This very dark rum comes in a classic “squatty” rum bottle (and nicely boxed, I might add). It’s a blend of “specially selected aged rums, some as old as 25 years, from the Enmore and Diamond Coffey stills, the Port Mourant double wooden pot still and the Versailles single wooden pot still, [which] is blended to perfection and aged in old bourbon oak casks.”  There’s definitely a lot of history associated with the unique stills employed by Demerara Distillers in the making of El Dorado rum.  It’s also interesting to note that each of the products are distinct blends and not merely various ages of the same blend.  This provides more of an adventure in exploring the range and I recommend doing so… I’ve been impressed with everything I’ve tried so far.  The unique blend employed here is aged for 15 years “in old bourbon oak casks.”

The nose is a rich entanglement of molasses, prunes, vanilla, straw, sweet tobacco, overripe pear, honey, charred oak, pomegranate, wet grass and ginger.  There’s the slightest amount of heat, but it’s mostly sweet and rich with just a note of musty leather.  The taste is similarly sweet, rich, flavorful and mildly hot.  Initially sweet, the flavors arrive in waves of fruit followed by waves of spice as you anticipate the transition to a slightly leathery, fruity finish with a bit of musty bitterness.  The first wave brings sweet tobacco, caramel, prunes and honey followed by a wave of pear, molasses, vanilla, bitter orange, overripe banana and fresh straw.  Next a wave of charred wood, ginger, plantain and white pepper overlap the previous wave and then both fade into the finish.  It’s really interesting to note the arrival of the flavors with each sip and this experience keeps the entire pour desirable and pleasurable.  The sweetness is noticeable, but not objectionable.  I just wish I could experience it without the added sugar.

At the current $32 per bottle, this is truly a bargain for a masterpiece of history and flavor.  Of all the rums that I’ve tasted, this is the most alluring… almost calling me whenever I glance at the bottle.   There are better rums for sure, but this is definitely a favorite.  If you want a cheaper introduction to El Dorado Rum, then give the 8 Year Old a try at less than $20… you’ll be amazed!  I hope to give the sweeter 12 Year Old a try this year.

Update: I’ve received some offline comments from my good friend, Cap’n Jimbo, so I’d like to offer some clarifications.

  • The fact that Demerara Distillers adds sugar to a premium offering like El Dorado 15 Year, especially 31 g/l (among the highest in the industry), is truly disheartening.  This is effectively a pollution of the Demerara style which they represent and a sad omen for things to come with respect to their products (I hope I’m wrong about this, at least for their premium offerings).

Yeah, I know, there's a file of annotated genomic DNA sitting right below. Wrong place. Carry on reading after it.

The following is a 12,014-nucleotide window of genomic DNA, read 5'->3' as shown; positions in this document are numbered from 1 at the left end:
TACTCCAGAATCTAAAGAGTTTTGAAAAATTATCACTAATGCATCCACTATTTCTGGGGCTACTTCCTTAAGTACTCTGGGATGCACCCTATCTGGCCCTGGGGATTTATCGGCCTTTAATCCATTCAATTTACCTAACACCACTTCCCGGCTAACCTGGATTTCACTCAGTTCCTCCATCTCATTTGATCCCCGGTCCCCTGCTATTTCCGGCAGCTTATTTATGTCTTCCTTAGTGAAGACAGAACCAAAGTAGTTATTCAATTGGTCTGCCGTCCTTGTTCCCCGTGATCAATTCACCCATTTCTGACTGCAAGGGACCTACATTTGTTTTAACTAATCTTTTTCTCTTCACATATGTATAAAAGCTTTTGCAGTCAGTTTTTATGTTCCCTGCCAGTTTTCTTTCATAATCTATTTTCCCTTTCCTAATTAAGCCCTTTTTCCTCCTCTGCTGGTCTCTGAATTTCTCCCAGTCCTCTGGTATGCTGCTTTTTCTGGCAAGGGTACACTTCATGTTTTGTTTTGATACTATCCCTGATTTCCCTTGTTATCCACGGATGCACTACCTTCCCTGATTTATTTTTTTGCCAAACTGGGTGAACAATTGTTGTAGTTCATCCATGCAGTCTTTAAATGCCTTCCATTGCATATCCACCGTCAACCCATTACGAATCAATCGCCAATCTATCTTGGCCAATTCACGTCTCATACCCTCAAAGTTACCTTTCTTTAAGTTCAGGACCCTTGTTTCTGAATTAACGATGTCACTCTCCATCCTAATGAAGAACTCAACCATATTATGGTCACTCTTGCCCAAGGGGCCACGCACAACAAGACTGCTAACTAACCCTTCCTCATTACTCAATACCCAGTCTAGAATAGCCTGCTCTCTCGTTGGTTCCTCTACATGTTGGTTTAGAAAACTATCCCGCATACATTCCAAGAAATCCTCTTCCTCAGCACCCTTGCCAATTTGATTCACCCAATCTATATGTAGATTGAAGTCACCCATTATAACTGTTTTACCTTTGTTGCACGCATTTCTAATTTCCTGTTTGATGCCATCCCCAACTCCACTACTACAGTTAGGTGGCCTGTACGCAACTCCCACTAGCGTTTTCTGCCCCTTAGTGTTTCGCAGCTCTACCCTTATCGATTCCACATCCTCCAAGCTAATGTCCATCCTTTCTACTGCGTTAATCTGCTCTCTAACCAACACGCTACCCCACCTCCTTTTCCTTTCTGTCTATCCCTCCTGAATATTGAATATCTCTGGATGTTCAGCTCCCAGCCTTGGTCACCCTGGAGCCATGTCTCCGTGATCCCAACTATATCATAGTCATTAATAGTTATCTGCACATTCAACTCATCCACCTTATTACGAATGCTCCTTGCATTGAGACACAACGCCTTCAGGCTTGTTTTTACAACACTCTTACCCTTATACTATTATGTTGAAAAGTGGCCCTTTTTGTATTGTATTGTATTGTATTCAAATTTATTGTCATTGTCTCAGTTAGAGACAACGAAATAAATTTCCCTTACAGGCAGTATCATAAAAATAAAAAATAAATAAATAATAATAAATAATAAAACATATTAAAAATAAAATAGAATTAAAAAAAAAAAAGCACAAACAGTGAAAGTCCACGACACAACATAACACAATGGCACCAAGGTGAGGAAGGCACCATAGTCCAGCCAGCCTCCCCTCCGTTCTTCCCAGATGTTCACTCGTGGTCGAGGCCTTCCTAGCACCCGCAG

• I still think that El Dorado 15 Year is a great tasting rum and has some complexity and flavor robustness that is rare in the $30 range; however, it is no longer representative of the Demerara style of rum that it once was.  I say this because I have it on good authority that the addition of sugar is a recent change and, in my opinion, a sad one.  I’ll be on the lookout for good examples of the Demerara style, which is my favorite so far.  At this point, my reference is Flor de Caña Centenario Gold 18 Year.
  • El Dorado 15 is now officially my favorite flavored rum. ;-)

Stagg, Jr. Kentucky Straight Bourbon

Straight Bourbon, No Age Statement, 67.2% ABV, $48

At 134.4°, this is a whiskey that you just don’t inhale deeply without a good shock to the system. No, this is a whiskey that demands some respect. Giving it a careful whiff reveals a rich aroma of dark cherry, vanilla, caramel, red apple, straw, sweet tobacco, overripe pear and a good burn, if you’re not careful. Nose it delicately and it’s very rewarding.

At full proof, its a bold, flavorful whiskey with a robust burning sensation that fades fairly quickly, leaving behind a sweet, leathery mix of vanilla, tobacco and dark fruit. That initial burst of flavor is full of honey, cherry, tobacco, hay, lemon drop, molasses, ginger, black pepper and vanilla.

Adding a few drops of water tones down the burn just a bit, allowing me to smell everything a bit better without losing any aromatic intensity. Similarly, the burn in my mouth is slightly subdued, but the flavors burst forth more quickly before fading to make way for the finish, which is still long, mildly tannic, peppery, slightly leathery and accented with the same sweet tobacco, dark fruit and vanilla.

I still haven’t tasted George T. Stagg, but I really like this whiskey. I prefer the darker fruit emphasis without water, but it is a bit hot like that… not to the point of being objectionable for me. I do add a few drops on occasion just to change things up. It reminds me of a bolder version of Eagle Rare 10 with more dark fruit and candy. It is bursting with flavor! Even at twice the price, I think this is worth it. It’s my favorite bourbon to date aside from the immensely better Pappy Van Winkle 23 Year, and that’s just too expensive and hard to find. I highly recommend Stagg, Jr. if you’re not averse to a bit more hot alcohol burn than normal. By the way, this is bottling B1319607:27M (July 15, 2013 7:27am).